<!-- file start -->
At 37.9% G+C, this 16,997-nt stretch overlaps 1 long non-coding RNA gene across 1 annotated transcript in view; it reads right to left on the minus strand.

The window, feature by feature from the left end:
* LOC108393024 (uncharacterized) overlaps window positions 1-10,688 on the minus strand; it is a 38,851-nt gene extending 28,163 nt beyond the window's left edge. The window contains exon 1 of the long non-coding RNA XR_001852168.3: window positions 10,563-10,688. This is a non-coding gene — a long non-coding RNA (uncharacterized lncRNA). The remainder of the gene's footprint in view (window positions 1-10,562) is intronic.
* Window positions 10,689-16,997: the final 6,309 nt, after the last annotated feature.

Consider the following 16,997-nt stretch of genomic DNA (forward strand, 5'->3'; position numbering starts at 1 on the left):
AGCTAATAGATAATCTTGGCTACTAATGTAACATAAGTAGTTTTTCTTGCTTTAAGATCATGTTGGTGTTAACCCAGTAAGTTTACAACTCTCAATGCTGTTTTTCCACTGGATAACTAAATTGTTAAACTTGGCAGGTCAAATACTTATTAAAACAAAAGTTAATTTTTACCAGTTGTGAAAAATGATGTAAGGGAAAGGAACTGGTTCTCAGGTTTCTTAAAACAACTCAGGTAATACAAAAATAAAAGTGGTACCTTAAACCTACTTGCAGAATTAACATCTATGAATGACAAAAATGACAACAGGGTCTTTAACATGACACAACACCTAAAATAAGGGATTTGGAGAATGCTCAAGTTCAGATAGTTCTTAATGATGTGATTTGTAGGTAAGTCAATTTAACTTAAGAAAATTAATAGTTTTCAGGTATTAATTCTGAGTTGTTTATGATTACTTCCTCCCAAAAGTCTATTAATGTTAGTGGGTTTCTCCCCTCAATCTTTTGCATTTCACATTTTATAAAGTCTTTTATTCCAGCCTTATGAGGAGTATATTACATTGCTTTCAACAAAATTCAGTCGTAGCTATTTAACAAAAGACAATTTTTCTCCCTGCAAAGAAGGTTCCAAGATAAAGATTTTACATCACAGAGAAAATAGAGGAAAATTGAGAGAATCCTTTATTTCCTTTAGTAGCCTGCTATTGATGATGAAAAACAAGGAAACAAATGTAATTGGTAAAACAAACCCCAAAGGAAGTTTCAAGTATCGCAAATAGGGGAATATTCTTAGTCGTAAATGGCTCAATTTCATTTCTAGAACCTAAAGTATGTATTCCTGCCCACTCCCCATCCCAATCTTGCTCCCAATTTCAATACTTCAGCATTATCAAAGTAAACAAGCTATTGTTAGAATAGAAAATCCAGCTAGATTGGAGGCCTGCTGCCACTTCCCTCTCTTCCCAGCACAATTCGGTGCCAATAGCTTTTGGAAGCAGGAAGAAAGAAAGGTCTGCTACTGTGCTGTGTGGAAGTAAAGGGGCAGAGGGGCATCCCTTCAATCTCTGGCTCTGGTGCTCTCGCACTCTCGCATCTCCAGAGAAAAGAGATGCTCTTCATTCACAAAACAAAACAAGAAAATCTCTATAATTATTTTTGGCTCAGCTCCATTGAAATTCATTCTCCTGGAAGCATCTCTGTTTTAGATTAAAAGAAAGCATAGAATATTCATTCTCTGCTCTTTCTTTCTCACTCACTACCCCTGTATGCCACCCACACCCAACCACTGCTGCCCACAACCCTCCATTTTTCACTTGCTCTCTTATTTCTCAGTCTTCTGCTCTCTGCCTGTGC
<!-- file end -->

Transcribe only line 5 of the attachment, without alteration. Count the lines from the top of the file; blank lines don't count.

Consider the following 16,997-nt stretch of genomic DNA (forward strand, 5'->3'; position numbering starts at 1 on the left):